A warm and cozy welcome to today's guest poster, Tara Ison, author of
A Child Out of Alcatraz!!
A Child Out of Alcatraz!!
AM: What inspired you to become a writer?
TI: Tropes! Really - it wasn't the opportunity for creative expression, or intellectual wrangling, or any passion for sentences and stories - it was every "writer cliche" in the world. When I was a kid/adolescent I absolutely adored movies that showed writers and the writing life, because it looked so glamorous and intense: long sunset walks on the beach in front of a charming Cape Cod house; the Parisian garret; the writer's furrowed brow and slug of Scotch; the black manual typewriter going plunk plunk plunk. And the great sloppy classic clothes! Complicated relationships with complicated lovers! Cocktails at the Algonquin with your sassy editor! I wanted to be a writer long before I started to write.
Of course, the "writing life" is nothing like those superficial images, but by the time I realized I wasn't going to be living on cigarettes and sex and wine in a Parisian garret, I actually had fallen in love (well, love/hate) with the actual writing process: the opportunity for creative expression, the intellectual wrangling, the passion for sentences and stories...
If there was anything else you could do (other than writing) what would that be?
Professional knitter. I am an obsessive, compulsive knitter. Which has a relationship to the writing, I think - I get very meditative when I knit, and usually I'm meditating on some tangle of story or character that has frustrated me (and sent me fleeing from my computer to the couch with needles and yarn.) Knitting allows me to physically "work things out," to create something in a non-intellectual/literary, more concrete/tangible way. I feel satisfied and fulfilled and accomplished watching the rows take shape, and then I return to the computer...where I usually find the tangle has untangled there, too.
Who, or what, is the driving force that keeps you going?
As I said, writing for me is a true love/hate relationship - I would rather do absolutely anything than sit down to write - a combination of laziness and the evil, discouraging voices in my head, I suppose - but when I finally do, I go fugue-state. Hours disappear and then I blink awake again and stumble to the kitchen for food. There are only two things that actually get me in the chair: a deadline (usually), and something I simply cannot shake out of my head: an image, a sentence, a little speck of sand or pebble in my shoe I try to ignore but that turns out to be a tiny tiny jewel I am forced to reckon with and focus on and nurture as the most beautiful shining thing in the world.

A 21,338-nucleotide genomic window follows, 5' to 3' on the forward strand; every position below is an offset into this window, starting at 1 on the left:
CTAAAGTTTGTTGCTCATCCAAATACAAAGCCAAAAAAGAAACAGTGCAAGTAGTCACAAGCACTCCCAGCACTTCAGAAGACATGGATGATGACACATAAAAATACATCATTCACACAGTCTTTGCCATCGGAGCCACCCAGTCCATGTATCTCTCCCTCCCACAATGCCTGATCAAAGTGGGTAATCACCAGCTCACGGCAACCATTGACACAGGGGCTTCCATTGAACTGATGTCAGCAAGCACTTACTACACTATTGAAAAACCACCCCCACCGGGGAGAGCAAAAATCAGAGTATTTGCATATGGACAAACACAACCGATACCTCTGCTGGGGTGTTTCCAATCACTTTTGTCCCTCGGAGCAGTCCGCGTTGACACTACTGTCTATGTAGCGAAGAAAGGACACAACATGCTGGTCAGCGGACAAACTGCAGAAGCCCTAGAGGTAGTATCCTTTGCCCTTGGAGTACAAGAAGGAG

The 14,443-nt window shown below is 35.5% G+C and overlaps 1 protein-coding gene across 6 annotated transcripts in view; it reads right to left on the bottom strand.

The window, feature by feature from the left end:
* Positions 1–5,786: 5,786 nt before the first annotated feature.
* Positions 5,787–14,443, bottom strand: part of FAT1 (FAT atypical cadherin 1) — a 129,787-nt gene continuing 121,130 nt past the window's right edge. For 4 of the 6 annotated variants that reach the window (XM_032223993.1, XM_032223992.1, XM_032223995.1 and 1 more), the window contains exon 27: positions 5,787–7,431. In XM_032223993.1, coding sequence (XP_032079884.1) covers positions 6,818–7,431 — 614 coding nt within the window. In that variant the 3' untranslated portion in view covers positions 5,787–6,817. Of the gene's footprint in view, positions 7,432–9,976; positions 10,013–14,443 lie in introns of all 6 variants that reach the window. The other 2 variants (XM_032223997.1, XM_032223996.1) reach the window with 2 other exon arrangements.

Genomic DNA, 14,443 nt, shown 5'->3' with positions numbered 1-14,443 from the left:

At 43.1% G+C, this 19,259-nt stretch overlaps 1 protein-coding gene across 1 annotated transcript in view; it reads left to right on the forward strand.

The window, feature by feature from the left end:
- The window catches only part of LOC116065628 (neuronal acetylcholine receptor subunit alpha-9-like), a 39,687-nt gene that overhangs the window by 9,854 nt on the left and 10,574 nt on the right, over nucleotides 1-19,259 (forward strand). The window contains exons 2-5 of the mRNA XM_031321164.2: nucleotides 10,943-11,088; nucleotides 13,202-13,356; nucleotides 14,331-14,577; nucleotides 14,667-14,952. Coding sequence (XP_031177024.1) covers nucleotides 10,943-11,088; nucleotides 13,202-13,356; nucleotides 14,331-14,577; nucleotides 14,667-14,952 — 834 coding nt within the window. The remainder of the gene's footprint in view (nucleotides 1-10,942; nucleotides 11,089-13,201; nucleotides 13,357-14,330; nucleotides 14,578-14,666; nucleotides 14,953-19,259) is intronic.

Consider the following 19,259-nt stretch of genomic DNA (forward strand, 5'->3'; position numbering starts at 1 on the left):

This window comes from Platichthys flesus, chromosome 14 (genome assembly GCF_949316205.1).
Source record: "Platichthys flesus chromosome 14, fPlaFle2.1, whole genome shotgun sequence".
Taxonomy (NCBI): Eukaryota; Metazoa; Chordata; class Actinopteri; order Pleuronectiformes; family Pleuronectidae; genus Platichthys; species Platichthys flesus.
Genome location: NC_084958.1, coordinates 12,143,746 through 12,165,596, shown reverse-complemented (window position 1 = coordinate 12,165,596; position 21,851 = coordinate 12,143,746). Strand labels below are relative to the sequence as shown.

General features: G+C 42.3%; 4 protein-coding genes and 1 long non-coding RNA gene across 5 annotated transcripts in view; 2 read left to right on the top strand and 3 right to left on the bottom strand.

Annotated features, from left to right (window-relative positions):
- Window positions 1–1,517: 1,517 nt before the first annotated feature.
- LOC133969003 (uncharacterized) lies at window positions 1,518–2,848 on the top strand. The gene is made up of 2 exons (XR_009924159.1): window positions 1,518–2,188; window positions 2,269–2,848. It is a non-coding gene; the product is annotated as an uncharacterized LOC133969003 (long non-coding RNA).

What is your viewpoint on the current publishing trends?
Oy. Trying to stay optimistic. I actually am, though - I think small/indie presses are on the side of the angels, now, the true believers in challenging, innovative literature, and they are amazing. But I really do struggle with the relationship of literature and technology - I try to appreciate the "ebook" as a tool for increased accessibility, but a book, to me, will always be paper and ink, tactile, sensual, the literal object.
Do you have any upcoming events or book promotions?
I do - a new novel coming in June 2013 from Counterpoint/Soft Skull Press, called Rockaway. It's about an artist who has sort of exiled herself to a beach house in Rockaway, NY, for a summer to try and figure out her life (family issues, her work, an odd new relationship with a older musician.) There you go - an artist walking on the beach! (She's a painter, not a writer, though...) I wrote it before Hurricane Sandy, and what's happened there is so heartbreaking - Rockaway got hit hard. I hope in some small way, the book honors that incredible community. Thank you for asking!
About the Author:
Tara Ison is also the author of the novel The List (Scribner, 2007), Rockaway, forthcoming from Counterpoint/Soft Skull Press, and the short story collection Ball to be published by Red Hen Press. Her short fiction, essays, poetry and book reviews have appeared in Tin House, The Kenyon Review, The Rumpus, Nerve.com, Black Clock, Publisher's Weekly, The Week magazine, The Mississippi Review, LA Weekly, the Los Angeles Times, the San Francisco Chronicle, the Chicago Tribune, the San Jose Mercury News, and numerous anthologies. Tara is also the co-writer of the cult movie Don't Tell Mom The Babysitter's Dead. She is the recipient of many awards, including a 2008 NEA Creative Writing Fellowship and a 2008 COLA Individual Artist Grant. Ison received her MFA in Fiction & Literature from Bennington College and is currently Assistant Professor of Fiction at Arizona State University.
Tara Ison would love to discuss the book directly: firstname.lastname@example.org, @AlcatrazChild on Twitter
For press inquiries and review copies please contact:
Darlene Chan email@example.com, 323.839.2788